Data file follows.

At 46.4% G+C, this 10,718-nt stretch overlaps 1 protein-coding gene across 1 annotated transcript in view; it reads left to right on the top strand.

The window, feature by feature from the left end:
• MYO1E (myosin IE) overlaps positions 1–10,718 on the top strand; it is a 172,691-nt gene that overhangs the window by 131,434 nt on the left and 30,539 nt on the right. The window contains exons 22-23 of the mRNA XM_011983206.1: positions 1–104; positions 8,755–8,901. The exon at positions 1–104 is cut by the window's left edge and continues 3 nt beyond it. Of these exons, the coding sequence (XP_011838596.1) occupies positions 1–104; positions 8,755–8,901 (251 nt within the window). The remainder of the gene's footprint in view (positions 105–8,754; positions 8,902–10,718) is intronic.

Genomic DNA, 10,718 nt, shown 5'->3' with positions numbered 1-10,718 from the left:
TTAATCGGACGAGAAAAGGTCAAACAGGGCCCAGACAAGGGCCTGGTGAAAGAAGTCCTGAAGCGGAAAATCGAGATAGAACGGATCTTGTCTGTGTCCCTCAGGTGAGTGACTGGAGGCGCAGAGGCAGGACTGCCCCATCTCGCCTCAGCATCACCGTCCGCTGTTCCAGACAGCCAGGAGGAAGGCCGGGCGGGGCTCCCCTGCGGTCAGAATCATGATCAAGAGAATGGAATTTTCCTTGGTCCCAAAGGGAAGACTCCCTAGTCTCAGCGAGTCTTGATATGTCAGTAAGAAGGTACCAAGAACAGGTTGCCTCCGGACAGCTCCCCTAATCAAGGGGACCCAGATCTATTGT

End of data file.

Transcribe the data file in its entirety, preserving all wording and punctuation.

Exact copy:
At 46.4% G+C, this 10,718-nt stretch overlaps 1 protein-coding gene across 1 annotated transcript in view; it reads left to right on the top strand.

The window, feature by feature from the left end:
• MYO1E (myosin IE) overlaps positions 1–10,718 on the top strand; it is a 172,691-nt gene that overhangs the window by 131,434 nt on the left and 30,539 nt on the right. The window contains exons 22-23 of the mRNA XM_011983206.1: positions 1–104; positions 8,755–8,901. The exon at positions 1–104 is cut by the window's left edge and continues 3 nt beyond it. Of these exons, the coding sequence (XP_011838596.1) occupies positions 1–104; positions 8,755–8,901 (251 nt within the window). The remainder of the gene's footprint in view (positions 105–8,754; positions 8,902–10,718) is intronic.

Genomic DNA, 10,718 nt, shown 5'->3' with positions numbered 1-10,718 from the left:
TTAATCGGACGAGAAAAGGTCAAACAGGGCCCAGACAAGGGCCTGGTGAAAGAAGTCCTGAAGCGGAAAATCGAGATAGAACGGATCTTGTCTGTGTCCCTCAGGTGAGTGACTGGAGGCGCAGAGGCAGGACTGCCCCATCTCGCCTCAGCATCACCGTCCGCTGTTCCAGACAGCCAGGAGGAAGGCCGGGCGGGGCTCCCCTGCGGTCAGAATCATGATCAAGAGAATGGAATTTTCCTTGGTCCCAAAGGGAAGACTCCCTAGTCTCAGCGAGTCTTGATATGTCAGTAAGAAGGTACCAAGAACAGGTTGCCTCCGGACAGCTCCCCTAATCAAGGGGACCCAGATCTATTGT